SCC President to retire in June

by Jan 29, 2010COMMUNITY sgadugi0 comments



Dr. Cecil Groves (Photo courtesy of Rose Garrett/SCC)

Cecil Groves, president of Southwestern Community College since 1997, informed the board of trustees and college faculty and staff Tuesday evening, Jan. 26, that he will retire at the end of this academic year – June 30.

“As for everything and everyone, there is a season.  My season has now come,” Groves said. 

Groves thanked the SCC family for its “support, encouragement and, most of all, friendship. As a professional ‘last stop,’ you helped me save the best for last.”

Groves attributed SCC’s success, not to himself, but to the family of people-trustees, faculty and staff-he worked with. “We worked as a team focused on helping students achieve their career and personal goals,” Groves said.

Before becoming the fourth president of SCC, Groves was chancellor of the Texas State Technical College System from 1989-1996. He was president of Pikes Peak Community College in Colorado Springs, Colo., from 1985-1989, president of Austin Community College in Austin, Texas, from 1977-1983 and executive vice president/provost for Delgado College in New Orleans, La., from 1970-1977. 

As Chairman of the SCC Board of Trustees for the past 10 years, Conrad Burrell said, “I’ve enjoyed working with Dr. Groves on college business and as a friend. He has had the full cooperation of the trustees, the faculty and staff and the community, which is very rare for any president. We’ll miss his leadership – and humor- not only on our board, but in the community. Dr. Groves has done so much for our area and he will be missed. He has been a great leader and friend.”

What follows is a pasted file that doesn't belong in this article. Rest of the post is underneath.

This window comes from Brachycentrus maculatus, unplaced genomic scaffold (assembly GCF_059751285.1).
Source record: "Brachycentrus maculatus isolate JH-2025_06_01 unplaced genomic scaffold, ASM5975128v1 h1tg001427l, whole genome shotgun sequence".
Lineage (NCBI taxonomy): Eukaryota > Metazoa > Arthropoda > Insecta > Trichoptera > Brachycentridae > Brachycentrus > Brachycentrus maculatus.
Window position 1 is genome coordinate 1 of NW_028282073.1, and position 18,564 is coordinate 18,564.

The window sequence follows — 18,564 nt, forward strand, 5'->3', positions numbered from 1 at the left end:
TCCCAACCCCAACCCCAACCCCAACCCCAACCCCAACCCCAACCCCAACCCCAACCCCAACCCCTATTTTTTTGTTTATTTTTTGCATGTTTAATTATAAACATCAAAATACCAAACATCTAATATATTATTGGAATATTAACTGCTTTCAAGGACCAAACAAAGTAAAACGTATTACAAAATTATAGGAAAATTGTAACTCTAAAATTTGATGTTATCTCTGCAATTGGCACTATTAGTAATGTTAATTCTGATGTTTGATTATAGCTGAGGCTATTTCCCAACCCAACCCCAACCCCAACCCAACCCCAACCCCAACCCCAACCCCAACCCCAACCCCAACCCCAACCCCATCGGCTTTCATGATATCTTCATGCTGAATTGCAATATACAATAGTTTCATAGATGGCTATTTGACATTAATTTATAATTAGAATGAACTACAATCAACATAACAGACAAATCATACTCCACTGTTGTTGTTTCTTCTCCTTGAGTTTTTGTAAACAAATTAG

Burrell said Groves has greatly increased the viability and reputation of the college “which is now established as an institution of the highest quality and recognized for teaching excellence.”

The role of facilitator was one of Groves’ great strengths, noted Burrell, who cited BalsamWest FiberNet, a world-class telecommunications highway, serving the six western most North Carolina counties and adjacent counties in Tennessee and Georgia as an example.  “It was Dr. Groves who envisioned and brought together a partnership with Drake Enterprises, the Eastern Band of Cherokee Indians and Southwestern.

“Along with the success of BalsamWest, what he has done with the public schools, county and state agencies and business and industry has positively impacted every facet of mountain life for the foreseeable future,” said Burrell.  One example, Burrell noted, was the college being ranked 4th in the nation by Washington Monthly for its quality of teaching and the success of its students.

In addressing the faculty and staff Wednesday afternoon, Jan. 27, Groves said, “Collectively, we have accomplished many critical benchmarks important to the future of our institution, our communities and our students.” 

Some of those accomplishments include national and statewide recognition for excellence, the expansion of campus facilities throughout the region, new instruction services and resources for students, numerous new programs and services for and with the public schools, innovative and first-of-a-kind new degree programs, recognized leadership in instructional technology and online learning, and many other achievements to numerous to list.

 “The momentum of the college will not be slowed down during the transition,” Groves said of his departure. “While my last day is June 30, I expect a new president will be in place by Aug. 1. Our board of trustees is fully committed and most capable of selecting the very best person possible to lead the college to continued statewide and national prominence.”